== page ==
Kid's Health

Share SHARE

trafficpollution-031014.jpg Pregnant women living in areas plagued by high pollution may be more likely to give birth to children with damaged lungs, according to research conducted at the Centre for Research in Environmental Epidemiology in Barcelona. The study, published in the journal Thorax, surveyed data on 1,295 women at the beginning of their terms. The research team collected data on exposure to air pollution.

VitaminD-010913.jpg Vitamin D supplements may help kids with eczema, according to research conducted at the Health Sciences University of Mongolia. The study, published in the Journal of Allergy and Clinical Immunology, collected data on 107 Mongolian kids (aged 2-17) with atopic dermatitis (AD) that had flared up in cold weather.

pickyeater-101514.jpg Eating disorders may start in elementary school, according to research conducted at the University of Montreal. The study, presented at a meeting of the Eating Disorders Association of Canada in Vancouver, surveyed data on 215 kids (ages 8-12) with eating problems. The research team found that over 15 percent made themselves vomit from time to time and 52 percent had been hospitalized.

familymeal-101414.jpg Enjoying calm and positive family meal times can help manage childrens' weight and prevent childhood obesity. Researchers examined recordings of the mealtimes of 120 families with children between the ages of 6 and 12, tracking the length of meals, the type of food served, and the way that family members related to each other during the meal.

depression-101414.jpg A new study has revealed that physical activity may not help teens cope with depression symptoms nor does it stop them from developing depression. Researchers at the University of Cambridge tracked the physical activity of 736 participants with an average age of 14.5 for three years. They found that there was no link between physical activity and a lower incidence of depression symptoms.

broccoli-082813.jpg A new study has found that a compound in broccoli sprouts may help improve the behavioral symptoms of autism. Researchers examined the effects of giving sulforaphane, a compound found in broccoli sprouts, to a group of 44 boys and men with autism between the ages of 13 and 27. Some received the compound and others a placebo.

obesity-022412.jpg Obese children are likely to show early signs of heart trouble, according to research conducted at the University of Leipzig Heart Center in Germany. The study, published in the Journal of the American College of Cardiology, surveyed data collected on 101 kids (aged 9-16). One group was obese, while the other was not. The research team used two-dimensional echocardiograms with ultrasound.

oldman-072314.jpg Life expectancy in the U.S. reached a record high in 2012, according to research conducted by the CDC. The report found that compared to 2011 to 2012 the life expectancy at birth increased from 78.7 years to 78.8 years. For women, the life expectancy stood at 81.2 years, while men would average a life span of 76.4 years. The 4.8 year difference is the same as that reported in 2011.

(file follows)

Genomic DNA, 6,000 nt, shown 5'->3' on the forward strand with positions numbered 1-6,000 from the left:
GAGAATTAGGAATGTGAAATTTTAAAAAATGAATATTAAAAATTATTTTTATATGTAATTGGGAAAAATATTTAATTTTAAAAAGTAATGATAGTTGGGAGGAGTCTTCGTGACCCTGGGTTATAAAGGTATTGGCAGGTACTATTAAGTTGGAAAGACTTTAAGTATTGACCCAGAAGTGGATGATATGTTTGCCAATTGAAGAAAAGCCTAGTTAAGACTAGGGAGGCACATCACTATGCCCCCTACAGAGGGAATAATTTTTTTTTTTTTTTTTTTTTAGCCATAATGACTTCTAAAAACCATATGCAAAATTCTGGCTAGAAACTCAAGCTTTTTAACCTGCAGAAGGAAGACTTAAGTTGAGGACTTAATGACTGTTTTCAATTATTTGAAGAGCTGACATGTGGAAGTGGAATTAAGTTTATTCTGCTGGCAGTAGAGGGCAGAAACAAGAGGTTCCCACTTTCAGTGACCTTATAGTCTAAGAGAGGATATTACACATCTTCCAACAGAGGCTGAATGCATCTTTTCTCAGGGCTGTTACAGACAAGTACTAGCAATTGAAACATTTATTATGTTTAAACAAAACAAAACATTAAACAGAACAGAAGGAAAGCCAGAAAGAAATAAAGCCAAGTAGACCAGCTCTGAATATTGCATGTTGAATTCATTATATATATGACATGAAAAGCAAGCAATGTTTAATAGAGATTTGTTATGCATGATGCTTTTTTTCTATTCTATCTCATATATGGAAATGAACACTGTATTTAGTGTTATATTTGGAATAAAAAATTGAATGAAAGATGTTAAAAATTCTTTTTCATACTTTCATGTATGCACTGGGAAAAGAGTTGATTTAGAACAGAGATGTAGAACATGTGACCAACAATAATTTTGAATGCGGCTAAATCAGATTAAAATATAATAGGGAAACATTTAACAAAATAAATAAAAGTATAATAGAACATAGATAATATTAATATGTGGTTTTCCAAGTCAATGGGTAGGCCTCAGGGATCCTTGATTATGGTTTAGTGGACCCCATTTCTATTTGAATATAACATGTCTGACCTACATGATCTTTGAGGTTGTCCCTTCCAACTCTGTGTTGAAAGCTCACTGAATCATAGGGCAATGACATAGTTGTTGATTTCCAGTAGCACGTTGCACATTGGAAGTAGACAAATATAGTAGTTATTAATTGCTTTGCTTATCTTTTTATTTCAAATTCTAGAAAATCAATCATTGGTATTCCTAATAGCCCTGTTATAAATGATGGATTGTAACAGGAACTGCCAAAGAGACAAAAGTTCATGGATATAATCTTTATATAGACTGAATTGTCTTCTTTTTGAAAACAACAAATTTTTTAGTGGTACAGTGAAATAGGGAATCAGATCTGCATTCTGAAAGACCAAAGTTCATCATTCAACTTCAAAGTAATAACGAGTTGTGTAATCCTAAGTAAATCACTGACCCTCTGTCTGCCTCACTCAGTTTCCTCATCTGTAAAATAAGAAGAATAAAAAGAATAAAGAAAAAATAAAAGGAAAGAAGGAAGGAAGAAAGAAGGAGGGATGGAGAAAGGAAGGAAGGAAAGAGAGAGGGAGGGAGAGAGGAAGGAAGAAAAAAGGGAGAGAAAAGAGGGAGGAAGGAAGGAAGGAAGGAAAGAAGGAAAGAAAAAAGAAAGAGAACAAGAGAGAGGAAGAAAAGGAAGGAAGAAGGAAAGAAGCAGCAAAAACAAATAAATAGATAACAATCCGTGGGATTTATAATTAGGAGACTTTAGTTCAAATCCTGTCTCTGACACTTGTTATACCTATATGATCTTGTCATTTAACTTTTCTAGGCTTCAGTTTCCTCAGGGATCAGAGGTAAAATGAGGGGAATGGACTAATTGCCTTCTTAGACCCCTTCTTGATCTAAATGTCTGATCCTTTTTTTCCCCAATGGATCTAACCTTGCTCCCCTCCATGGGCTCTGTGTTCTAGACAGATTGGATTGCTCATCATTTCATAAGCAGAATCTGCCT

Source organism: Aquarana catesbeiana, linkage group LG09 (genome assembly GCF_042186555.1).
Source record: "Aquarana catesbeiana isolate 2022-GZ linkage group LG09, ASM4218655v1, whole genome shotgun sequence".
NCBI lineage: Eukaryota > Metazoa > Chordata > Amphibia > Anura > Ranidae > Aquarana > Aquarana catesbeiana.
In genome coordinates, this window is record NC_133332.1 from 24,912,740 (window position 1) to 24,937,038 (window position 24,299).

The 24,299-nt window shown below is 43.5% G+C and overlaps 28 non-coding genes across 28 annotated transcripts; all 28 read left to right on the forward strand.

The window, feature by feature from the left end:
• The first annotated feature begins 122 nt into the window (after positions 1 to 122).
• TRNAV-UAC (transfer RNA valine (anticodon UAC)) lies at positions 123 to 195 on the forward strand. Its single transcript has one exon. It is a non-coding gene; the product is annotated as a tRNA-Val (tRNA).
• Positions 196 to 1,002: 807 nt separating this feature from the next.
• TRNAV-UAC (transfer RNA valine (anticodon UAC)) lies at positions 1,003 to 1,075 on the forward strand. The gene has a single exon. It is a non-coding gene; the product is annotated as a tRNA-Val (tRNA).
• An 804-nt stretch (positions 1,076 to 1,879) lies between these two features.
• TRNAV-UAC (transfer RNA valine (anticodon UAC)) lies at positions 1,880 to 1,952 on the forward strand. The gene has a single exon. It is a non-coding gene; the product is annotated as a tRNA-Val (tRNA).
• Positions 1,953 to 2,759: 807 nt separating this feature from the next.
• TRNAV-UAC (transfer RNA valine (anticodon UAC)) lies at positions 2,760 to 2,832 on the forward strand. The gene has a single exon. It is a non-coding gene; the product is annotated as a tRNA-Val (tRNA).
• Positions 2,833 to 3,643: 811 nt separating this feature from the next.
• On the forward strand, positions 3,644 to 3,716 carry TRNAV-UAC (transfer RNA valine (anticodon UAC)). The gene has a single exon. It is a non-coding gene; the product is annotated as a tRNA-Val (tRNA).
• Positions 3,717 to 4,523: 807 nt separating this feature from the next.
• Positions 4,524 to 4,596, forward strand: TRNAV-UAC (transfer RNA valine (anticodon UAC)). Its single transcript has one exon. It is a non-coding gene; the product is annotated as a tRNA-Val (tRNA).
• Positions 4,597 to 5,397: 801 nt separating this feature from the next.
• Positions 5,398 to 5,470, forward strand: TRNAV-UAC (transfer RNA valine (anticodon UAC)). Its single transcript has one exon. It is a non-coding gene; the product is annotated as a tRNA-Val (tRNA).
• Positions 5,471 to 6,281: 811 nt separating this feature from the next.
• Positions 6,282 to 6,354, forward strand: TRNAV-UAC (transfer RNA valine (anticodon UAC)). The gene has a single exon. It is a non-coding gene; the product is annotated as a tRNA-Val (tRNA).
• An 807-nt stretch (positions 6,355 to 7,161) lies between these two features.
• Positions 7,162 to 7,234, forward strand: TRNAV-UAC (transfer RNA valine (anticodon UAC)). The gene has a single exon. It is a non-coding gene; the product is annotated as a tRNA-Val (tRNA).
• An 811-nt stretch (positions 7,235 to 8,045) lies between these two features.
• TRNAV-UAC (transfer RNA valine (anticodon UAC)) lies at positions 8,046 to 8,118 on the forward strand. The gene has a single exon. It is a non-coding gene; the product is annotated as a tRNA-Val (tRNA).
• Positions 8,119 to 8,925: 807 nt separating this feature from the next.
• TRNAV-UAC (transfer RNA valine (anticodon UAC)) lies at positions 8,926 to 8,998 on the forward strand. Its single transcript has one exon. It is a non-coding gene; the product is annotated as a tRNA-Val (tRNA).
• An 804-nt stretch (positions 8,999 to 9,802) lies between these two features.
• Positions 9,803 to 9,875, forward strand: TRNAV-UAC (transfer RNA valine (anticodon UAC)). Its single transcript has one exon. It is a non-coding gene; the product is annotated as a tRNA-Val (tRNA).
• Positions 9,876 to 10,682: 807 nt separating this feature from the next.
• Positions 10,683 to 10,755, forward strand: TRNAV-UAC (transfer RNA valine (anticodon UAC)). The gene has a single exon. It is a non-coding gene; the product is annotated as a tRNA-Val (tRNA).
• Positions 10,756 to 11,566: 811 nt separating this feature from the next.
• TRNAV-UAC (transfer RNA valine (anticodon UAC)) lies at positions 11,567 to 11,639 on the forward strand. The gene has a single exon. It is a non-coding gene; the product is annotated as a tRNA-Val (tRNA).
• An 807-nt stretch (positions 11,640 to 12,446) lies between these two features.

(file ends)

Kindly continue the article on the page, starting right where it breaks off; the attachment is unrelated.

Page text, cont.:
soccer-093014.jpg Afterschool exercise programs for elementary school children may help increase thinking ability and fitness, according to research conducted at the University of Illinois. The study, published in the journal Pediatrics, collected data on 221 kids (aged 7-9), who participated in a nine-month afterschool exercise program called FITKids.

Autism-042412_04Jun12.jpg A brain wave test may be able to detect signs of autism in children and adolescents, according to research conducted at the Albert Einstein College of Medicine. The study, published in the Journal of Autism and Developmental Disabilities, found that the brains of kids with severe autism respond differently to certain audio-visual stimuli than the brains of those kids without autism.

injection-092214.jpg More schools have begun stocking allergic reaction shots following a rise in the number of states mandating their presence. According to Food Allergy Research & Education, just two states - New Hampshire and Rhode Island - have no current or pending legislation regarding stocking epinephrine in schools. "An anaphylactic reaction can progress rapidly and can be fatal," Dr. Scott Sicherer said.

flushot-091914.jpg CDC officials are urging people to get their flu shots. Lyn Finelli, CDC's chief of influenza surveillance and outbreak response in the Influenza Division, says the normal way of thinking is that flu isn't really that serious because people don't know 20,000 people died last year from influenza. She adds that flu victims usually don't know for a while they are sick.

asthma1-071411.jpg Some common household plastics could increase the risk of asthma for kids, according to a new study from researchers at Columbia University's Mailman School of Public Health. For the study the researchers collected data from a group of 300 pregnant women. The study focused specifically on exposure to chemical binders called phthalates.

ECG-091614.jpg The routine use of electrocardiograms, or ECGs, is not recommended for young athletes, according to a new guideline released by American Heart Association and the American College of Cardiology. The devices are often used to evaluate the potential risk for sudden cardiac arrest. Use of an ECG to help detect possible heart attack risk has proven ineffective to this point.

drugpoison-091514.jpg Just a few popular medications are responsible for sending a large number of kids to the hospital for accidental poisonings, according to research conducted by the CDC. The study, published in the journal Pediatrics, found that each year from 2007 to 2011 roughly 9,500 kids were hospitalized from accidental ingestion of prescription medications.